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Unexpected air pollution with marked emission reductions during the COVID-19 outbreak in China

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Science  07 Aug 2020:
Vol. 369, Issue 6504, pp. 702-706
DOI: 10.1126/science.abb7431
  • Fig. 1 Spaceborne measurements of NO2 from TROPOMI.

    (A) Column-integrated NO2 averaged over the 2020-CLD period for 3 weeks during 23 January to 13 February 2020. (B) Column-integrated NO2 averaged over the reference period in 2019. To account for the annual holiday, the 2019 reference period we choose is the same as that in 2020-CLD in the Chinese lunar calendar, including the Chinese Lunar New Year (2019-LNY). TROPOMI NO2 is available only starting from June 2018. (C) The fractional changes (DIFF) between (A) and (B), calculated only for the regions with NO2 in 2019-LNY greater than 0.2 Dobson units (DU). The symbols in the maps indicate the location of Wuhan, the city most affected by COVID-19. 1 DU = 0.4462 mmol m−2.

  • Fig. 2 Ground-based station observation of PM2.5, NO2, SO2, and ozone in eastern China, including four megacities.

    (A) Wuhan. (B) Beijing. (C) Guangzhou. (D) Shanghai. The figure compares the 3-week averages during the city lockdown period (CLD), the 3-week averages before 2020-CLD (pre-CLD), the 5-year climatology for 2015 to 2019 during the same period of 2020-CLD in the Chinese lunar calendar that covers the Lunar New Year (CLIM-LNY), and the 5-year climatology for 2015 to 2019 during the same period with 2020-CLD in the Gregorian calendar (CLIM). Error bars indicate SDs over multiple years. (E) Map of surface PM2.5 changes in 2020-CLD compared with CLIM-LNY based on the 1515 state monitoring stations (fig. S2). The low-resolution patterns in the north and west are caused by the sparsity of stations. Two boxes indicate the BTH and central China regions. For ozone, 1 μg m−3 is ~0.47 ppb under a standard condition.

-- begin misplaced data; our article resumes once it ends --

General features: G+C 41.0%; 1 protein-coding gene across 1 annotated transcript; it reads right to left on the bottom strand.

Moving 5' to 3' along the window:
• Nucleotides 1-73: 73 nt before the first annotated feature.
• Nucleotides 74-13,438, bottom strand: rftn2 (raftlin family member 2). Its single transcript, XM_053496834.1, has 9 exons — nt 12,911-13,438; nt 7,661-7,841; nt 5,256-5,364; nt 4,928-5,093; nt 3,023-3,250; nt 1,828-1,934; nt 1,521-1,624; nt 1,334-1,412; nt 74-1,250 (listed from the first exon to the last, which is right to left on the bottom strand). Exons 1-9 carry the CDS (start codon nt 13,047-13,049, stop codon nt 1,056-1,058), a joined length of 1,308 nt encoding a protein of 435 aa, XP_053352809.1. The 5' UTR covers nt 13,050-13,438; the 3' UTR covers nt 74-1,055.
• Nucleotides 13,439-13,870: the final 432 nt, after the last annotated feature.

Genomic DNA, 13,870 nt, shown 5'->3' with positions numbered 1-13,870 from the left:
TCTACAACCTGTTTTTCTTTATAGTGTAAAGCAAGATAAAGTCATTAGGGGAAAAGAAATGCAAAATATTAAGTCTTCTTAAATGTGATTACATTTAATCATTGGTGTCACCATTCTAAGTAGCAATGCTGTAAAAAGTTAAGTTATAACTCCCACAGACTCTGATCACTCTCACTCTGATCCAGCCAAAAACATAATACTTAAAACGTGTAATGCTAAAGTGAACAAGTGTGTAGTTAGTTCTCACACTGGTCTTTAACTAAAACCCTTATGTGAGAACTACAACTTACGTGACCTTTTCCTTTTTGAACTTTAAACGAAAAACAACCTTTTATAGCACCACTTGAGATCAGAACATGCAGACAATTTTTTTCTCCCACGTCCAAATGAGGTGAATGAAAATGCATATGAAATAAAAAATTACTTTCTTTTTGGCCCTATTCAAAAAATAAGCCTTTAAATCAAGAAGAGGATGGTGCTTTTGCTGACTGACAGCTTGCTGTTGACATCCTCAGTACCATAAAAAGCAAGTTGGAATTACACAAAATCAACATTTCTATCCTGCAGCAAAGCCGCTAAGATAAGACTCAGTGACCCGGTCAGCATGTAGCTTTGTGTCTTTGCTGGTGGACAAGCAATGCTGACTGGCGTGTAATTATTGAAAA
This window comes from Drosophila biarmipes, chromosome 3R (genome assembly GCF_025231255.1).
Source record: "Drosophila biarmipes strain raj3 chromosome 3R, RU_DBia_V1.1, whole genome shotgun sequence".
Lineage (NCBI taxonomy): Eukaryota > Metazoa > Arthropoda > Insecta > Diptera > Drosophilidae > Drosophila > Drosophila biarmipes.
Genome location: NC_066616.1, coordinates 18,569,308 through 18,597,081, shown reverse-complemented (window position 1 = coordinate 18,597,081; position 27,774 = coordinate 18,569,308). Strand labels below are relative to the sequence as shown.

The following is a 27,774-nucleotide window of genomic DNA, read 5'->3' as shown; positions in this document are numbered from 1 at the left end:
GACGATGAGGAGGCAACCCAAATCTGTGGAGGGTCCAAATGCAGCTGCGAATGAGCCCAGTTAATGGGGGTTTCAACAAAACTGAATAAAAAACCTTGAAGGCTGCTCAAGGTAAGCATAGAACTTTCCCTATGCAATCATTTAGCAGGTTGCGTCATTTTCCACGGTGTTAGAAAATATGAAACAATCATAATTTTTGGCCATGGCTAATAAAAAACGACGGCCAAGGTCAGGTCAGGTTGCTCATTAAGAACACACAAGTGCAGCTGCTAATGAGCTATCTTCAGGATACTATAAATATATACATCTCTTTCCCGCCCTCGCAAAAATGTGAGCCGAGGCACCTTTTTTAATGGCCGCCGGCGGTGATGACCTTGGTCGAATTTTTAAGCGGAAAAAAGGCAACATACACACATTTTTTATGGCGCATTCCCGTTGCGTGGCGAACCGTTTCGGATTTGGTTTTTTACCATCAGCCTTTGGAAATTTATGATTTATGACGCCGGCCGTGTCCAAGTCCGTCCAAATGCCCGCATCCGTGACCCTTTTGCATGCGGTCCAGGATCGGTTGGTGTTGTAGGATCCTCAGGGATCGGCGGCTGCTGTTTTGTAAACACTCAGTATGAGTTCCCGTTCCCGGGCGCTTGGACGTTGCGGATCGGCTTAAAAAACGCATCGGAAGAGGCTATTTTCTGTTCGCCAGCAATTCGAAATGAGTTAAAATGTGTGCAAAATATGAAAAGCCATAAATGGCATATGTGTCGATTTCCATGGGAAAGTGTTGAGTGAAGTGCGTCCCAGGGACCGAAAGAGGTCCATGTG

• Fig. 3 Fractional changes (%) in meteorological conditions between the 2020-CLD and CLIM-LNY during 2015 to 2019 based on the ERA5 reanalysis data.

    (A) Relative humidity of 1000 hPa, (B) 10-m wind speed (contours) and wind direction (vectors), (C) boundary-layer height, and (D) daily precipitation. Symbols in the maps indicate the location of the four major cities in Fig. 2.

  • Fig. 4 WRF-Chem simulated aerosol species and precursor gases during the COVID-19 city lockdown period in the BTH region and their sensitivity to the altered emissions, meteorological conditions, and chemical pathways.

    (A) Time evolution of surface PM2.5 concentrations in the ground-based observations (black dots), the baseline simulation (blue line), and the sensitivity simulation with the climatological (2015 to 2019) meteorological conditions (red line) (table S3). BJT, Beijing time; IOA, index of agreement; RMSE, root mean square error. (B) Same with (A) but for ozone. (C) Simulated fractional changes in different aerosol species in response to changes in NOx emissions, meteorological conditions, and the representation of heterogeneous chemistry. (D) Same with (C) but for gaseous pollutants including NO2, SO2, and O3.

Supplementary Materials

  • Unexpected air pollution with marked emission reductions during the COVID-19 outbreak in China

    Tianhao Le, Yuan Wang, Lang Liu, Jiani Yang, Yuk L. Yung, Guohui Li, John H. Seinfeld

    Materials/Methods, Supplementary Text, Tables, Figures, and/or References

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    • Materials and Methods
    • Figs. S1 to S9
    • Tables S1 to S3
    • References

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